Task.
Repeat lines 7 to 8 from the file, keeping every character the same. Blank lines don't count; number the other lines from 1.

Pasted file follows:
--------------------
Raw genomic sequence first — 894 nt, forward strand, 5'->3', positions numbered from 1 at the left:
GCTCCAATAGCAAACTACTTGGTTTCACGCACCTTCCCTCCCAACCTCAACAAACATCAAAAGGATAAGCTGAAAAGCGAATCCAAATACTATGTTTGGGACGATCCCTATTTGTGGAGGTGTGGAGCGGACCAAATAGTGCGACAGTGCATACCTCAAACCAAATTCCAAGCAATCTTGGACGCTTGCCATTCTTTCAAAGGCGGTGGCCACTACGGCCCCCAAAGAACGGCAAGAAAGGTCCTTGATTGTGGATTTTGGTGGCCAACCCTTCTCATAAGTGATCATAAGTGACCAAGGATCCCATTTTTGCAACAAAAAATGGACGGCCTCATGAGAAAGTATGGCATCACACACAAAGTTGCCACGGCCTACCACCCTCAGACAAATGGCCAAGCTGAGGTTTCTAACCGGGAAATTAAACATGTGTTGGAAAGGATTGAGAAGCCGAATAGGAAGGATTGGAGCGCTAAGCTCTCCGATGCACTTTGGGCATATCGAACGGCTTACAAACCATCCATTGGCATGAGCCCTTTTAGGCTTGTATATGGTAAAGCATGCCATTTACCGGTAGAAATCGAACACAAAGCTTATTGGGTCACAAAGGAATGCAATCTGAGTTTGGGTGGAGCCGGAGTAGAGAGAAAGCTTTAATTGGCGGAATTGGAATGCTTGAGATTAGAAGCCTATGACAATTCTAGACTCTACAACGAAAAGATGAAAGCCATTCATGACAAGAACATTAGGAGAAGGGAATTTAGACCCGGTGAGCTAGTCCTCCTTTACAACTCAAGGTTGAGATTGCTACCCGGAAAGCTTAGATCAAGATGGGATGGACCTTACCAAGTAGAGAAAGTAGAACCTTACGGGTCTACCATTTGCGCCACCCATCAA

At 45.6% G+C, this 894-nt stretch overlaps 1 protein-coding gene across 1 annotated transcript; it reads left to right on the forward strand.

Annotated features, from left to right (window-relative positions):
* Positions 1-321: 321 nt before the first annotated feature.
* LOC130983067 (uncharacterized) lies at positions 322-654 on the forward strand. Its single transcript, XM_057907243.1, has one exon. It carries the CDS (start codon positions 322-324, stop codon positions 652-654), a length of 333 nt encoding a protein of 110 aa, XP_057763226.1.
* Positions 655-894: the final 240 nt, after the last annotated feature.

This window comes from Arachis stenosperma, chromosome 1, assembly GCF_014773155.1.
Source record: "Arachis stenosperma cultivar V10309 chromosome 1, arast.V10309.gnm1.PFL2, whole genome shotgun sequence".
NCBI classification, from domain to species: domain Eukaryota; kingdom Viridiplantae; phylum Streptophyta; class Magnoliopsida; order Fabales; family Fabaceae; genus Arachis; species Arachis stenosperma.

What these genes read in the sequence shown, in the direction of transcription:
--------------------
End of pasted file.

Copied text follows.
* Positions 655-894: the final 240 nt, after the last annotated feature.

This window comes from Arachis stenosperma, chromosome 1, assembly GCF_014773155.1.